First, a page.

Posts Tagged ‘ Google Chrome ’

Thoughts on Google Chrome OS

As a leading cloud computing and SaaS provider, everyone at Nubifer is excited about Google’s new operating system, Chrome. Designed, in Google’s words, for “people who live on the web,” (like us!) Google’s Chrome browser launched in late 2008 and now an extension of Google Chrome—the Google Chrome Operating System—has arrived. Google demonstrated its open source PC operating system on Nov. 19 and revealed that its code will be open-sourced later this year, with netbooks running Google Chrome OS available for consumers as early as the second half of 2010.

Citing speed, simplicity and security as key features, Google Chrome OS is designed as a modified browser which allows netbooks to carry out everyday computing with web-based applications. Google Chrome OS basically urges consumers to abandon the computing experience that they are used to in favor of one that exists entirely in the cloud (albeit Google’s cloud), which, you have to admit, is a pretty enticing offer. The obvious benefits of the Google Chrome OS are saving money (cloud storage replaces pricey external hard-disc drives) and gaining security (thanks to Google’s monitoring for malware in Chrome OS apps).

While may comparisons have been made between Google Chrome OS and Android (admittedly they do overlap somewhat), Chrome is designed for those who spend the majority of their time on the web, and is thus being created to power computers of varying size, while Android was designed to work across devices ranging from netbooks to cell phones. Google Chrome OS will run on x86 and ARM chips and Google is currently teaming up with several OEMs to offer multiple netbooks in 2010. The foundation of Google Chrome is this: Google Chrome runs within a new windowing system on top of a Linux kernel. The web is the platform for application developers, with new applications able to be written using already-in-place web technologies and existing web-based applications being able to work automatically.

Five benefits of using Google Chrome OS are laid out by Cost, Speed, Compatibility, Portability and New Applications. While netbooks are inexpensive, users often fork out a sizable chunk of change for a Windows license, but using Google’s small, fast-booting platform allows for this cost to be greatly downsized. Those with Linux versions of netbooks also ready know that they cost less than $50 on average and that is due to a Microsoft tax; because Chrome Os is based on Linux it would mostly likely be free. As for speed, Chrome OS is created to run on low-powered Atom and ARM processors, with Google promising boot times measured in mere seconds.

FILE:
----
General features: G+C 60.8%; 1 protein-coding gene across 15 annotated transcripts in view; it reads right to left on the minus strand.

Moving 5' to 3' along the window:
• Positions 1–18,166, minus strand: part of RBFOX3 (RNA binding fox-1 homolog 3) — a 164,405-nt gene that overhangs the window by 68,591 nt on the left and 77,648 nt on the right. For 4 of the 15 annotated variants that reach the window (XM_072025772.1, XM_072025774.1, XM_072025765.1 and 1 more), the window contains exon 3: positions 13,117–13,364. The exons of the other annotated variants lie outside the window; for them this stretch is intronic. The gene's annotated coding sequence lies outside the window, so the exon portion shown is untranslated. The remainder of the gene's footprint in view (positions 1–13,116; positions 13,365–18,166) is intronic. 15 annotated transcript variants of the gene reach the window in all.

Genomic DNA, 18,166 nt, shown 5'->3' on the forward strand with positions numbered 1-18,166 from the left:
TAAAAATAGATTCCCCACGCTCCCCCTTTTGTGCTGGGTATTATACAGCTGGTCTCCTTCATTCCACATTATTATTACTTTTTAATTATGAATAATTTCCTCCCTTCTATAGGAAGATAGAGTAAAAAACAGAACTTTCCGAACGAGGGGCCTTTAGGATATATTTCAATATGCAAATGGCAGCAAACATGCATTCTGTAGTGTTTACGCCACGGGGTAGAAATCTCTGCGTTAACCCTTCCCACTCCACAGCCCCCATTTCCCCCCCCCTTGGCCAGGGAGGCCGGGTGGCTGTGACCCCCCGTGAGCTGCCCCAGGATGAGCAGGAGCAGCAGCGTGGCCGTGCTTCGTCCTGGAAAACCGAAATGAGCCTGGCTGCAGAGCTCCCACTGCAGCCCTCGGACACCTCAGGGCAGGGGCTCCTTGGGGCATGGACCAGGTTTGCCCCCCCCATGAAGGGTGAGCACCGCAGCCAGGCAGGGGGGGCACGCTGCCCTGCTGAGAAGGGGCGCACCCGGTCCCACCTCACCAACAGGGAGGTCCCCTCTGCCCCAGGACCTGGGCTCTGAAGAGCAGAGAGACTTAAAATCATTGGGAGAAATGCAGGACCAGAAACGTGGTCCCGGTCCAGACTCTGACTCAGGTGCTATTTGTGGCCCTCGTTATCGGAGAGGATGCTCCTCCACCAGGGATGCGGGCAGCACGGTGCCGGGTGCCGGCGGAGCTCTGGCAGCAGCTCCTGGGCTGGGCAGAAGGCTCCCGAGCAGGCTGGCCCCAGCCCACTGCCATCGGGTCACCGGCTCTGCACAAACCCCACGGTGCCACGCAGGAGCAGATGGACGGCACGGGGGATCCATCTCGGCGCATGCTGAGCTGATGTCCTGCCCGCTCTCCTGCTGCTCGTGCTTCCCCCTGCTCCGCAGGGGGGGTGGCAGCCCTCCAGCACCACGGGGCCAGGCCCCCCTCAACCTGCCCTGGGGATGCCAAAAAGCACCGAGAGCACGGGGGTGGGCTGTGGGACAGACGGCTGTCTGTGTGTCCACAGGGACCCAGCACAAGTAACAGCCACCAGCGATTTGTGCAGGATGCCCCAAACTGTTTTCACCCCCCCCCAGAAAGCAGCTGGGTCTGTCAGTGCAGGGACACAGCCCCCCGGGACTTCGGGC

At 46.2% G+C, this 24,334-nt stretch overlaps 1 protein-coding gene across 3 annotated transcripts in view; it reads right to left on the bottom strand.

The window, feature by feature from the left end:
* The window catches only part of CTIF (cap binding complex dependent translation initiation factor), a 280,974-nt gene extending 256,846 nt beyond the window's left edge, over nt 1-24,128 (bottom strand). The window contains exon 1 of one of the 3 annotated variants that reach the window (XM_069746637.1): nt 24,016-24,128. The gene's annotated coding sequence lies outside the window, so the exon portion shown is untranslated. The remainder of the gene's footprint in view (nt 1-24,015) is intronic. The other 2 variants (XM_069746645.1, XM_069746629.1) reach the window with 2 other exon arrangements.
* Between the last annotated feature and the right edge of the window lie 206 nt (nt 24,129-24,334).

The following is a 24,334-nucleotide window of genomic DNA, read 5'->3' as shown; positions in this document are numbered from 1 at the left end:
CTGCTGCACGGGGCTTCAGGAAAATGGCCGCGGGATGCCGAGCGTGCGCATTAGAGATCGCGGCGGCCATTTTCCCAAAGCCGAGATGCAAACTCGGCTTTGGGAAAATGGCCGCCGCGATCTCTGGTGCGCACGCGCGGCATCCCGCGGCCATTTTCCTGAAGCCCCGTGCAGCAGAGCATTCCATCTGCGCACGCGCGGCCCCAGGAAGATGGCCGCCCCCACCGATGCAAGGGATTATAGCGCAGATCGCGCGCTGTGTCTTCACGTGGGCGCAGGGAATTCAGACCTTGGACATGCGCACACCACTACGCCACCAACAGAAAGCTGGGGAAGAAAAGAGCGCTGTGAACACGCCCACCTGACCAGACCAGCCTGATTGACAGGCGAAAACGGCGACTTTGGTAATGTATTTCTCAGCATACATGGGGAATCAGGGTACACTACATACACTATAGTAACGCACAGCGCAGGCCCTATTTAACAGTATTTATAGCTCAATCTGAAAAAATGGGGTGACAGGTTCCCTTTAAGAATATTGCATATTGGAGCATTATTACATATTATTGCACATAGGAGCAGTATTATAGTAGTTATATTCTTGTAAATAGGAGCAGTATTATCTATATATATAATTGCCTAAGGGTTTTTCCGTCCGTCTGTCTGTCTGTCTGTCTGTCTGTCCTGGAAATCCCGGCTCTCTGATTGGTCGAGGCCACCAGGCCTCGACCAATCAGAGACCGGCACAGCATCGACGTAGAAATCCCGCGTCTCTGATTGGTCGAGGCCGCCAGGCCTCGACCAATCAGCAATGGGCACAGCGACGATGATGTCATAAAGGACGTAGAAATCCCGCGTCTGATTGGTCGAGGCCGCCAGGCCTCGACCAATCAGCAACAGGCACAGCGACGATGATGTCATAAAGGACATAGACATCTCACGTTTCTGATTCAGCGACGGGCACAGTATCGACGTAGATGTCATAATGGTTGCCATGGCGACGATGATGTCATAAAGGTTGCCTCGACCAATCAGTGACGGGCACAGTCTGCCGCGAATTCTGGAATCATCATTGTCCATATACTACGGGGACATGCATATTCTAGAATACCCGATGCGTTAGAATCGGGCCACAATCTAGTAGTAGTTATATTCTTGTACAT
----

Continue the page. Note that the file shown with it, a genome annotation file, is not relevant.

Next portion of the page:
Drivers have caused major problems for those using an OS other than Windows XP on a netbook, but there is a chance that Google may devise an OS able to be downloaded, unloaded onto any machine and ready to use—all without being designed specifically for different netbook models. And now we come to portability, as Chrome allows for all of Google’s services, from Gmail and Google Docs to Picasa, to be built-in and available for offline access using Google Gears. Thus users won’t have to worry about not having data available when not connected to the Internet. As for new applications, it remains unclear whether Google will buy open-source options like the Firefox-based Songbird music player (which has the ability to sync with an iPod and currently runs on some Linux flavors) or if it will create its own.

Another company, Phoenix Technologies, is also offering an operating system, called HyperSpace. Instead of serving as a substitution for Windows, HyperSpace is an optional, complementary (notice it’s spelled with an “e,” not an “i”) mini OS which is already featured on some netbooks. Running parallel to Windows as an instant-on environment, HyperSpace allows netbooks to perform Internet-based functions, such as browsers, e-mail, multimedia players, etc., without booting into Windows. Phoenix Technologies’ idea is similar to Google’s, but Phoenix is a lesser-known company and is taking different approach at offering the mini OS than Google is with its Chrome OS.

Google’s eventual goal is to produce an OS that mirrors the streamlined, quick and easy characteristics of its individual web products. Google is the first to admit that it has its work cut out for it, but that doesn’t make the possibility of doing away with hard drives once and for all any less exciting for all of us. For more information please visit